We arose very early on our last day of the GOR and backtracked to Port Campbell to pick up where we had left off the previous day. First stop was the Bay of Martyrs where, once again we found amazing rock formations that literally appeared as though they were laying about in repose. There were several small roads that led out to the Bay that gave varied observation viewpoints of this stunning area. We drove down three of them and were not disappointed at the beauty of this amazing bay. Next stop was The London Bridge, which sadly has fallen down – maybe this is really the one from the childhood song J!
We took lots of pictures and were blessed with blue skies for the better part of our morning. After looking in at the Bay of Islands – another beautiful bay with lovely vistas – we set off for Port Fairy. Port Fairy was highlighted in The Lonely Planet as a loveable little town steeped in charm and history, settled by the whalers and sealers in 1835, and further boasts a popular "Shipwreck Walk" and "History Walk". We arrived ready for breakfast and more fun-filled sight seeing.
Driving in on the main street leading to town center, we thought that we'd accidentally ended up in a retirement village. Everywhere we looked the townspeople were buzzing about in electric wheelchairs, spiffy "pimped-up" walkers and hobbling along with walking canes. We did a drive through and found that the town consisted of basically two streets. We still had not seen anyone under about age 65, so as we stopped in front of a bakery that served meat pies, I said to Frank that maybe this was like a day out for the retirement home citizens; you know like when they all catch the bus into town for a little shopping and whatnot? We ate our meat pies and took a stroll. Every other shop was an Op-shop (second hand store). We passed the Cancer Society shop, the Red Cross shop, the Arthritis Foundation shop, and so on. There didn't seem to be anything else in the town. To top it off, we nearly got run down by all the electric wheelchairs zipping up and down the sidewalk. It felt like a time warp. We both agreed that this would be a real fun place for our parents to live. Eventually I did end up purchasing a couple of musty smelling books by Wilbur Smith and Bryce Courtenay for under a dollar each in one of the Op-shops. Frank was getting antsy so we headed for the car and drove back to Warrnambool.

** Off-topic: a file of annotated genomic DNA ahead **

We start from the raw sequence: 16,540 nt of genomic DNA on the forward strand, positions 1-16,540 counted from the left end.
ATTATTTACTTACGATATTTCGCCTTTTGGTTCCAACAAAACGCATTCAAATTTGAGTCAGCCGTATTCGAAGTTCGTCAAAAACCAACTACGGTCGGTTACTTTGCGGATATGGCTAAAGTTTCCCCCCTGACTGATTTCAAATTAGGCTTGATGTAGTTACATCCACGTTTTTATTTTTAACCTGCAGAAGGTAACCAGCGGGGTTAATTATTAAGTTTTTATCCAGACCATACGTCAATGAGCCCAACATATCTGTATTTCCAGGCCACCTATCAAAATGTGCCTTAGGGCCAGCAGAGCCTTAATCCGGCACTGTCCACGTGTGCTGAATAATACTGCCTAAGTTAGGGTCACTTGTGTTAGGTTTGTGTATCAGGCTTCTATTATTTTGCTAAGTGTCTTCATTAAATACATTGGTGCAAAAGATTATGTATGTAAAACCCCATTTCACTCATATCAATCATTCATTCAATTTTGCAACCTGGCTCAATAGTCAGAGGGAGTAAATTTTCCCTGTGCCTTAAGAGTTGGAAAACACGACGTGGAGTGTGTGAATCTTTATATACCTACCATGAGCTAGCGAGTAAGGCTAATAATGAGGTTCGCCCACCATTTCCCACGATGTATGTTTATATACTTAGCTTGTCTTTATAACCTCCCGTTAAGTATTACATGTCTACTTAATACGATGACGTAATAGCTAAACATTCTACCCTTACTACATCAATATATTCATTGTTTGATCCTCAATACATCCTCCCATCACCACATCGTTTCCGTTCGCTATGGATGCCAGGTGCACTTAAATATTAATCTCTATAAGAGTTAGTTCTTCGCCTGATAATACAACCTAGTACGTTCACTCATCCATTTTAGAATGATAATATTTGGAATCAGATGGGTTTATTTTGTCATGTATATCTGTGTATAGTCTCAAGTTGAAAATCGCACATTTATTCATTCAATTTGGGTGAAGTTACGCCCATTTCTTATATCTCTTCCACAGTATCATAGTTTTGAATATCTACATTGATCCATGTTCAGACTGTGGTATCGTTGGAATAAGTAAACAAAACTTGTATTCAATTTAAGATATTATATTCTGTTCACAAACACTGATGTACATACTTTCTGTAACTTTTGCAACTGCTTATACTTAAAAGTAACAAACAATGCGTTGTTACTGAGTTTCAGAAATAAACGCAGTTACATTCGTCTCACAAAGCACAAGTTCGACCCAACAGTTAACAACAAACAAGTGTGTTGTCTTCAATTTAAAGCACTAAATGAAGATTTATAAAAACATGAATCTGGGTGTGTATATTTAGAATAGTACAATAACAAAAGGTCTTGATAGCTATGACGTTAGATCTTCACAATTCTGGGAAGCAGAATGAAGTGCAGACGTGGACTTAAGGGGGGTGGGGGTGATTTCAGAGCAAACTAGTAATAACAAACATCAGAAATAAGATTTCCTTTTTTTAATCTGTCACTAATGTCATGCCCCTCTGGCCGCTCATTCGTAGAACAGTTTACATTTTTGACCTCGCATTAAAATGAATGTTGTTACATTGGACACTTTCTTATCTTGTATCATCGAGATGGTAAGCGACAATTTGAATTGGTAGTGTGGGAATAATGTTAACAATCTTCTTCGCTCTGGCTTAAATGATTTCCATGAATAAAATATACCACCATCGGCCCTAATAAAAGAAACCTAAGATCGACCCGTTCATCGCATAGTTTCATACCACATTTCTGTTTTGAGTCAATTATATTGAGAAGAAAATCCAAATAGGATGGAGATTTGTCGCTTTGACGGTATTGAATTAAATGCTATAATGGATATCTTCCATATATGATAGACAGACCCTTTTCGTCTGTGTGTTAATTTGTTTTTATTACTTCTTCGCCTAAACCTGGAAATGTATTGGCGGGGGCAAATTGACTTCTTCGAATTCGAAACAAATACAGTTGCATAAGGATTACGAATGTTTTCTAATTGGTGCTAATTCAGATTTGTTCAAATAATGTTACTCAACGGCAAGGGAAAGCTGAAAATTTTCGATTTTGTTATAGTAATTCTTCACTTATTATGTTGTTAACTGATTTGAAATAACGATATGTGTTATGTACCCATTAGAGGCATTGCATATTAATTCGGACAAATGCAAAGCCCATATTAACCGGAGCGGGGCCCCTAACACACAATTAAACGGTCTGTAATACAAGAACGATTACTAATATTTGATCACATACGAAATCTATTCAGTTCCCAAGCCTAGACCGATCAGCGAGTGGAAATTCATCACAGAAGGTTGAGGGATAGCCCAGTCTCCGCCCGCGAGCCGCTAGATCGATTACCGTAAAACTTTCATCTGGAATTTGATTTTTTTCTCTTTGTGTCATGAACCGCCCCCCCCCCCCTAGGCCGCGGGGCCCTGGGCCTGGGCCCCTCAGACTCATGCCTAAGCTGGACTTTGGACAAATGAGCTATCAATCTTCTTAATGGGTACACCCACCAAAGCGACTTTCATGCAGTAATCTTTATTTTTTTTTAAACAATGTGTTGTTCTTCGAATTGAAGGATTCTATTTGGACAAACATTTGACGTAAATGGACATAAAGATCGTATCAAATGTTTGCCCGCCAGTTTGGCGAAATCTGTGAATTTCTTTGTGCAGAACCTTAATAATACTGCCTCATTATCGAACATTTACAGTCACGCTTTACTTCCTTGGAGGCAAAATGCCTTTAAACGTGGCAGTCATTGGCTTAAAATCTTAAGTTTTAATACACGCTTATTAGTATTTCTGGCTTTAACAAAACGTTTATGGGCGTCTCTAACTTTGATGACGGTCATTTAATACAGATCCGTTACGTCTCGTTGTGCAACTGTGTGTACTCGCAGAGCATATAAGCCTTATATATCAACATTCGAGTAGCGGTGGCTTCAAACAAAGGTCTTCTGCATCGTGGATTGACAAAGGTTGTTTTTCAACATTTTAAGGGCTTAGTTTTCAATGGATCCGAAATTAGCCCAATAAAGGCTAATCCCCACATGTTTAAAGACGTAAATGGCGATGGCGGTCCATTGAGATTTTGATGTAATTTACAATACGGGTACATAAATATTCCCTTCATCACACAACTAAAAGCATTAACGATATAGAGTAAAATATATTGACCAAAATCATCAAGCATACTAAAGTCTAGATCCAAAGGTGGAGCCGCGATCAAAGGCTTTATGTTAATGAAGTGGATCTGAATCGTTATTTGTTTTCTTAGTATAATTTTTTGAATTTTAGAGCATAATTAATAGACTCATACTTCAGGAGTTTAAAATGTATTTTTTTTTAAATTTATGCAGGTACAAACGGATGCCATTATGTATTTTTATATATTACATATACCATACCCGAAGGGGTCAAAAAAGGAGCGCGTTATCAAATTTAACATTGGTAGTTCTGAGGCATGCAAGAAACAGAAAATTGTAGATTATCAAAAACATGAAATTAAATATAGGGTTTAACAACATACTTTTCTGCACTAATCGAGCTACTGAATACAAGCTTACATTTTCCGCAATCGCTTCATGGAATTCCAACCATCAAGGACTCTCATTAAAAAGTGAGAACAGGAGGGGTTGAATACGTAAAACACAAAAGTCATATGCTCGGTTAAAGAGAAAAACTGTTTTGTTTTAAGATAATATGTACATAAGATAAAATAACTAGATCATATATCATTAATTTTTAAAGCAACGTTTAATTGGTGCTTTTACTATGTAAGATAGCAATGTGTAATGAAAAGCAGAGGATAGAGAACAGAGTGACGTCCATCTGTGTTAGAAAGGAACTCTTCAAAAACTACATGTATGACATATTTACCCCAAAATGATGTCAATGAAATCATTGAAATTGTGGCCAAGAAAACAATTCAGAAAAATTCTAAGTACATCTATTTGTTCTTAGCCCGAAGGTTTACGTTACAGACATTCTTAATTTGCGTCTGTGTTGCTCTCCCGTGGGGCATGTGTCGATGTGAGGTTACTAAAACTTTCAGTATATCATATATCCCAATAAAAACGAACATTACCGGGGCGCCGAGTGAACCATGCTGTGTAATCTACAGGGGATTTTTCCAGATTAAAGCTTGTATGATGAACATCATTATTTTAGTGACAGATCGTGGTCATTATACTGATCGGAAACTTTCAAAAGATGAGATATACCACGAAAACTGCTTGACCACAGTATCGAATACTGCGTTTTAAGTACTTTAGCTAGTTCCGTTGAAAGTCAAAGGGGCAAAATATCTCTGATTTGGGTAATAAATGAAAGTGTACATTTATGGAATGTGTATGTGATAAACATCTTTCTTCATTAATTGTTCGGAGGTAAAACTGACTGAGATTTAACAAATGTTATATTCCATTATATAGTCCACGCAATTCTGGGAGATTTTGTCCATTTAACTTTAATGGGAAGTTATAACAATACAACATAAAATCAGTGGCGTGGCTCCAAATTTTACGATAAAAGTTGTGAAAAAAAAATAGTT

Warrnambool is really not such a small town once we figured out how it was laid out. We took a beautiful drive following the beach that yielded to several lookouts along this part of the Shipwreck Coast. There is a little village within the town that has been recreated to assimilate a colonial village from the 1800's. By now the rain clouds were coming back around so we stopped for lunch just above the colonial village. We browsed a maritime museum and then by late afternoon realized we were pretty worn out and so we called it a day.
Friday, April Fool's Day! We had a long drive ahead of us back to Geelong, so up and at 'em! We were going to take the inland route, Prince's Highway (the A1), back and we knew that on the way our only planned stop would be the Warrnambool Cheese Factory. We had seen it coming and going the previous two days and decided it was meant to be. We could have taken a tour, had a feed and spent ridiculous amounts of money in the gift shop but we came for the cheese. We tasted and purchased a variety of absolutely delicious cheeses. Thank goodness we had our trusty travel cooler with us. We picked up a few extras such as fruit, bread and some meat for a picnic along the way. Thinking back on it I wish we'd been able to buy so much more because many of those cheeses are not available anywhere else. But alas a cheese does not lat forever. So we enjoyed a rather beautiful drive along the A1 through lovely farm country and past vineyards. This part of Australia is just outright lovely. It's a good thing I no longer drink wine or we would probably never have made it back to Geelong for stopping and wine tasting on the way.
By late afternoon we arrived in Geelong, check in at the Chifley hotel on the Esplanade that happens to be right across from the beach. Geelong is a very beautiful town, and one which we now wished we had spent much more time enjoying. This being our last day in Victoria, we set off for a long walk. Of all the times not to bring the camera this was not a good one, and one which I truly regretted. The waterfront is absolutely charming! Famous for its Bay Walk Bollards, 104 brightly painted bollards depicting colonial people dressed in the fashion of the day, ladies, gents, birds, ship personnel, swimmers, athletes, policemen, nuns… We were delighted and I was just tickled walking along looking at these and everything else along the walk. It is so clean and pleasant. This area must literally boom during tourist season. We settled on a waterfront café that looked very popular for an afternoon snack. We truly enjoyed our half-day at Geelong, and had thought to return to the waterfront for dinner, but by the time we returned to the hotel we were once again pretty bushed so we had a quiet dinner in the hotel restaurant and retired early again because Saturday we had a flight out of Melbourne at mid-day to Tasmania.